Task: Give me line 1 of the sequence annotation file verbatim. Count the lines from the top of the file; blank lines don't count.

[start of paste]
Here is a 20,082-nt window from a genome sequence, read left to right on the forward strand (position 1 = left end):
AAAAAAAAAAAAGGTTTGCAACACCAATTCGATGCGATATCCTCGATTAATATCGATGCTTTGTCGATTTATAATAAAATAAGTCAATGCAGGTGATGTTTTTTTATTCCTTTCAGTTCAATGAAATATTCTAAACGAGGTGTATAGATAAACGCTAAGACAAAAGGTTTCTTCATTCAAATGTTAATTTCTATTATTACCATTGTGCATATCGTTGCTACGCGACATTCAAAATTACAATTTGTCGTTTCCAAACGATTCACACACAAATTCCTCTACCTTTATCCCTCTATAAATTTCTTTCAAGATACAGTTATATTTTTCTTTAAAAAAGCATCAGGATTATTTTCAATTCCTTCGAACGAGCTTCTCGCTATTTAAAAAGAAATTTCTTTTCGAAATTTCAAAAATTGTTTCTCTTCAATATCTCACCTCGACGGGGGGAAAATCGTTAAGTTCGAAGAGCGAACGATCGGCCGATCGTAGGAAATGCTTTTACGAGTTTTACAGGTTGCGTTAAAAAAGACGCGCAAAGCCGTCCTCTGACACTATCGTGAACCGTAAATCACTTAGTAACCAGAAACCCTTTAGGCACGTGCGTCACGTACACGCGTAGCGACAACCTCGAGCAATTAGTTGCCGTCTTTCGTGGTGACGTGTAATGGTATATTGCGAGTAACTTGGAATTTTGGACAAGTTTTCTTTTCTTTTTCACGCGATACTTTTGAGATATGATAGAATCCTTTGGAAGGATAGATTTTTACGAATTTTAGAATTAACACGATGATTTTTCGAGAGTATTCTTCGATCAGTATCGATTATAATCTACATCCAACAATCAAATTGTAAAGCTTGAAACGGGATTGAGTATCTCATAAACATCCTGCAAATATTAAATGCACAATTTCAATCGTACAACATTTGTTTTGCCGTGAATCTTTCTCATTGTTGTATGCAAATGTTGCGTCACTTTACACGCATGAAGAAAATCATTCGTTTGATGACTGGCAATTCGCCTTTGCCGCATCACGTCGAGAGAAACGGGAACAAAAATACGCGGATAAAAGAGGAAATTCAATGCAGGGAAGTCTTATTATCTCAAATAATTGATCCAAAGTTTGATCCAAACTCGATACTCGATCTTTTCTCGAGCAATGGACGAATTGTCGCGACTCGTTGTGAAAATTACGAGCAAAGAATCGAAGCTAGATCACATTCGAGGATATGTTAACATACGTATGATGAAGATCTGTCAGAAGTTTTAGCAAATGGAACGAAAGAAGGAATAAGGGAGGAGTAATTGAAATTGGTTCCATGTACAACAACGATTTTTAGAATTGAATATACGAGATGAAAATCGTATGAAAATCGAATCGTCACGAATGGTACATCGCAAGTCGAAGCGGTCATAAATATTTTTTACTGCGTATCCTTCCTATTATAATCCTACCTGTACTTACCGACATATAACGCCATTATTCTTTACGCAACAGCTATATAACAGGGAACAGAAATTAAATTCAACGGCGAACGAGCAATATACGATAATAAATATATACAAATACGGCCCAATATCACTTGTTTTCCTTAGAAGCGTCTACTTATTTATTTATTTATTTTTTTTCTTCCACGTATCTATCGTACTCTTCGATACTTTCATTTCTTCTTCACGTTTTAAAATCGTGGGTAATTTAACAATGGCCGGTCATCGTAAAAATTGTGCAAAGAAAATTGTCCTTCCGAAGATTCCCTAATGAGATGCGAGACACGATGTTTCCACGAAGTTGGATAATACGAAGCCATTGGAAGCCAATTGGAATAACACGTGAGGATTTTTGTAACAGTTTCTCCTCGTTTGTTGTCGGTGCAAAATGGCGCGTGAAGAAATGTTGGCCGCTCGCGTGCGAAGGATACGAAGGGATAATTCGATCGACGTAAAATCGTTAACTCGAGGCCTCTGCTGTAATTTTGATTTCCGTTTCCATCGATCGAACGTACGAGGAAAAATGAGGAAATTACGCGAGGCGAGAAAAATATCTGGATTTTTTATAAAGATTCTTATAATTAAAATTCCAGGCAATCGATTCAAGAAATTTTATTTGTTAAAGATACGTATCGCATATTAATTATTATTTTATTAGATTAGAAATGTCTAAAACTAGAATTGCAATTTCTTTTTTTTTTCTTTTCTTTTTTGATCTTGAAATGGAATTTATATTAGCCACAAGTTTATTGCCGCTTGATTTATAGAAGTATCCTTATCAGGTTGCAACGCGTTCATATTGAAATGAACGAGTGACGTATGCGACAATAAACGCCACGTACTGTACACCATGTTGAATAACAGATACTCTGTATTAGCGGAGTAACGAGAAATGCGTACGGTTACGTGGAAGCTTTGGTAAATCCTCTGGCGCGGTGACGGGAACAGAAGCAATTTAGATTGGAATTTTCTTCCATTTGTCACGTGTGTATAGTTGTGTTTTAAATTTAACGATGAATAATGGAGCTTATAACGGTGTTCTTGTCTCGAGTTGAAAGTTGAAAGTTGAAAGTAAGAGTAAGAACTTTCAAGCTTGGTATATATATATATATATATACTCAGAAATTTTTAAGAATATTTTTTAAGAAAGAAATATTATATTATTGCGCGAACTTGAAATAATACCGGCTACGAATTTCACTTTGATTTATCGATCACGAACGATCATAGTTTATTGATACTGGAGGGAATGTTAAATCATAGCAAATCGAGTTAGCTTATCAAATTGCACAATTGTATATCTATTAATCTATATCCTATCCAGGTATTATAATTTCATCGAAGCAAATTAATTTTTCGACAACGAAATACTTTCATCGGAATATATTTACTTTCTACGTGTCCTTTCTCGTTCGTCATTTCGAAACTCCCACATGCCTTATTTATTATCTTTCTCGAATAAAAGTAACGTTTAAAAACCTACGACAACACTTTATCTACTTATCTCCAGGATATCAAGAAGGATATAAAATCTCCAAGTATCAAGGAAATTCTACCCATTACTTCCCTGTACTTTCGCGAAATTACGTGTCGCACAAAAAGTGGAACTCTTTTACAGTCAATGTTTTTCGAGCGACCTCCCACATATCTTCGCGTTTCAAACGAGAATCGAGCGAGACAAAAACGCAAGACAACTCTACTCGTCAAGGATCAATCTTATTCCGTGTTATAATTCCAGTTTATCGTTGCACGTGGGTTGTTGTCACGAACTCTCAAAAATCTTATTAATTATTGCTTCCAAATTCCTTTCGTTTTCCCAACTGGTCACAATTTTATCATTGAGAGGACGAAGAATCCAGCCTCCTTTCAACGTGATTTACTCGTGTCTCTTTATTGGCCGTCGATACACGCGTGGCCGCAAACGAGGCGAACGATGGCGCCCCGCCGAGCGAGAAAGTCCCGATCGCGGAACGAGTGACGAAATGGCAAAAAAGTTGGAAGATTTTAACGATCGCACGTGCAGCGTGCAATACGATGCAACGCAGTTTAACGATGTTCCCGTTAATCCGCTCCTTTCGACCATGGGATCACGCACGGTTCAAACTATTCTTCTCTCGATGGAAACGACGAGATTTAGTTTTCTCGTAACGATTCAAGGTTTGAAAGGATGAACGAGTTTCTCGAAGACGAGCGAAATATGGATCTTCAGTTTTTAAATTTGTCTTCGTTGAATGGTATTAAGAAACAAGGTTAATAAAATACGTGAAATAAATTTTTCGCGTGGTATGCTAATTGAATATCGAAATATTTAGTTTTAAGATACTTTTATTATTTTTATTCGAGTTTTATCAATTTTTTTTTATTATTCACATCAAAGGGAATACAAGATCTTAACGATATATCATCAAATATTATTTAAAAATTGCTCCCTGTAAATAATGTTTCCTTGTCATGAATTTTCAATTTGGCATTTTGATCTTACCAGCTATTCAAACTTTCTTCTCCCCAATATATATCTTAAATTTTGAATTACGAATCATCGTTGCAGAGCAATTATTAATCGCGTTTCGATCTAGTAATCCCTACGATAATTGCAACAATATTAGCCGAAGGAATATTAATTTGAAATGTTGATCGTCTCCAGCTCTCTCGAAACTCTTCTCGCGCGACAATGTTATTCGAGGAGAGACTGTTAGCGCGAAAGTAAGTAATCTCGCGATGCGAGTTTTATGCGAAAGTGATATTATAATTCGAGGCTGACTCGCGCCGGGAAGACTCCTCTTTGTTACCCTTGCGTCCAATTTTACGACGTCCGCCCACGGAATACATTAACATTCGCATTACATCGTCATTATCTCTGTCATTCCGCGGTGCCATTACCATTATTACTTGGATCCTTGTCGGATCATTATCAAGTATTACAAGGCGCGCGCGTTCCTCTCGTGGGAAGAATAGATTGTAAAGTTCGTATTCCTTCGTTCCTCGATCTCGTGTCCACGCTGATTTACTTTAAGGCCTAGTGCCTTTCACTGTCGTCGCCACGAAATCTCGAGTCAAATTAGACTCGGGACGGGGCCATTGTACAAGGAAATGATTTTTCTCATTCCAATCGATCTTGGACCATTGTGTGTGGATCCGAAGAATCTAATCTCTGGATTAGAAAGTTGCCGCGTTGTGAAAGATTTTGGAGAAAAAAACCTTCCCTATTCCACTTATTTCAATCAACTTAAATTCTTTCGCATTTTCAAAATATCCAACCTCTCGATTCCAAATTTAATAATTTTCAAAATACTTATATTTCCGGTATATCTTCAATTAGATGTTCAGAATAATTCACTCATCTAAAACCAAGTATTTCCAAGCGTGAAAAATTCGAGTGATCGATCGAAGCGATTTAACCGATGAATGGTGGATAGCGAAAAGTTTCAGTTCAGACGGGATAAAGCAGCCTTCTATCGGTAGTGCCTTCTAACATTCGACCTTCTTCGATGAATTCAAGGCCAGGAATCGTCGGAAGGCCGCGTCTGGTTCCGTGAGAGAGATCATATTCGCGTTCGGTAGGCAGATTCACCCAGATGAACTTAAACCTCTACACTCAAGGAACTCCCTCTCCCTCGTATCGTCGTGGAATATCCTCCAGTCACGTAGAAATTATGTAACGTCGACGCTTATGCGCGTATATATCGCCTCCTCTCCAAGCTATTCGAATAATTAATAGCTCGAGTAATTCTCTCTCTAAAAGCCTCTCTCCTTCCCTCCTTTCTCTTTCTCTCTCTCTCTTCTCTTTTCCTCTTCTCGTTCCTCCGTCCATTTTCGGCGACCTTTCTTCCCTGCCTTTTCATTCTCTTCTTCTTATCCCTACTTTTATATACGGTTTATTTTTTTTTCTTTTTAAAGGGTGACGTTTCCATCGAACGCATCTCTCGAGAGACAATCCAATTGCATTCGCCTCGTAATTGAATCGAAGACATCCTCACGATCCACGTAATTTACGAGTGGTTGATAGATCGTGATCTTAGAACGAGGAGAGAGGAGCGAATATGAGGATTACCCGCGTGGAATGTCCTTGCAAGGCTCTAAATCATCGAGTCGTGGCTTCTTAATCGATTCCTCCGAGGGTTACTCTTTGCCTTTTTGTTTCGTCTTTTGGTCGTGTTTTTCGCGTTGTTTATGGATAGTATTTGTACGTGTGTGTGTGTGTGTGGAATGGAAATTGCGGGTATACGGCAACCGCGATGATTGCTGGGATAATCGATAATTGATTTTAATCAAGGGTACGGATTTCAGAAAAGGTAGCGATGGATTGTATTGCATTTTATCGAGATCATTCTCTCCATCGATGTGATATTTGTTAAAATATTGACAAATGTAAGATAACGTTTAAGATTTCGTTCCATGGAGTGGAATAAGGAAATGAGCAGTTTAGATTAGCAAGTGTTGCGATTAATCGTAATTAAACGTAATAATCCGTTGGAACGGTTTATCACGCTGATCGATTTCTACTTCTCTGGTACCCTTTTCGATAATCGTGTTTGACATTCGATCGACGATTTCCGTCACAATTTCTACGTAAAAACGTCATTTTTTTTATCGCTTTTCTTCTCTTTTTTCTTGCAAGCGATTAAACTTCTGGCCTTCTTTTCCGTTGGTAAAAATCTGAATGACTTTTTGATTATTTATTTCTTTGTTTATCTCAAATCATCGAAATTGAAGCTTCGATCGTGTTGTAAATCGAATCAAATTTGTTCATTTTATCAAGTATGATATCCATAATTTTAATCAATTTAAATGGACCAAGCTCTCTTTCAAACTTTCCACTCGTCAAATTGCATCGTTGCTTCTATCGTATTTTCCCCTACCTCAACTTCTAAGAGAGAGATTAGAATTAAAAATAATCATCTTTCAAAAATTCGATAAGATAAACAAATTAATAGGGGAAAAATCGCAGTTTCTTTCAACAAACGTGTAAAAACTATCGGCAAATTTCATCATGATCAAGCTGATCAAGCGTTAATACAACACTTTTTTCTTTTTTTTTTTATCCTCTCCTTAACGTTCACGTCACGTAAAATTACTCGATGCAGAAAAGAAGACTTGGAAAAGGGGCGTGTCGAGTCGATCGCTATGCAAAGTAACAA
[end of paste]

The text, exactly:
Here is a 20,082-nt window from a genome sequence, read left to right on the forward strand (position 1 = left end):